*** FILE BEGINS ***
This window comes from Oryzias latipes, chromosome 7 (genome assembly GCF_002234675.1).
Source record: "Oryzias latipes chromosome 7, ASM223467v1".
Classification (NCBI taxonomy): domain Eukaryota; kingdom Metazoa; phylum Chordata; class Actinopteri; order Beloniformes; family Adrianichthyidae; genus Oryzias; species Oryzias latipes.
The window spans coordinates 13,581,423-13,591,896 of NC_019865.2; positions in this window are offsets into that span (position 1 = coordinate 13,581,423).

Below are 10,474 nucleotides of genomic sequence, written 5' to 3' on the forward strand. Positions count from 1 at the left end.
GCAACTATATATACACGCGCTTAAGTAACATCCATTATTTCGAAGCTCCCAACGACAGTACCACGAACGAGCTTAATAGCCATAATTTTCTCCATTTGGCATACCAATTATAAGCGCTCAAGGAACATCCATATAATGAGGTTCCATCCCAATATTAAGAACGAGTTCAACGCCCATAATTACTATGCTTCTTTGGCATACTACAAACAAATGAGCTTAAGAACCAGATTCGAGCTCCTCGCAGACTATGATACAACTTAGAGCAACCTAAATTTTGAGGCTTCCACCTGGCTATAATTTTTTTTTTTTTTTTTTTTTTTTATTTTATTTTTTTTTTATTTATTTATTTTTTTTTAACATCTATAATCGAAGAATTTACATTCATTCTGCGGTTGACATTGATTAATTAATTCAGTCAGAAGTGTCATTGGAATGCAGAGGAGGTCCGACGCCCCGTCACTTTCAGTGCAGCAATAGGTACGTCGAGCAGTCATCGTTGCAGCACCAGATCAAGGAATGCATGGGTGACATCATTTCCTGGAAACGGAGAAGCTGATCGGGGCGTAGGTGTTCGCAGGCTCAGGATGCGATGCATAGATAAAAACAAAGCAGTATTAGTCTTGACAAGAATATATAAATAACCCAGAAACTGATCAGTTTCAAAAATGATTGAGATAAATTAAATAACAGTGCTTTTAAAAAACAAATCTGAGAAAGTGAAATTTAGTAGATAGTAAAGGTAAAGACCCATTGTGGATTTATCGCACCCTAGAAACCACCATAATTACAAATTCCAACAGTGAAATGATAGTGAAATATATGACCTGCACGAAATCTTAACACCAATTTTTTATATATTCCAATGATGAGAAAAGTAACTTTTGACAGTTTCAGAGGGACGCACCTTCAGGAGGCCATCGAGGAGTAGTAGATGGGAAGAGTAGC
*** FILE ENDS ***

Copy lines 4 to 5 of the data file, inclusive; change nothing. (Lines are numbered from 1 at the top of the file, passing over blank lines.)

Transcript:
The window spans coordinates 13,581,423-13,591,896 of NC_019865.2; positions in this window are offsets into that span (position 1 = coordinate 13,581,423).

Below are 10,474 nucleotides of genomic sequence, written 5' to 3' on the forward strand. Positions count from 1 at the left end.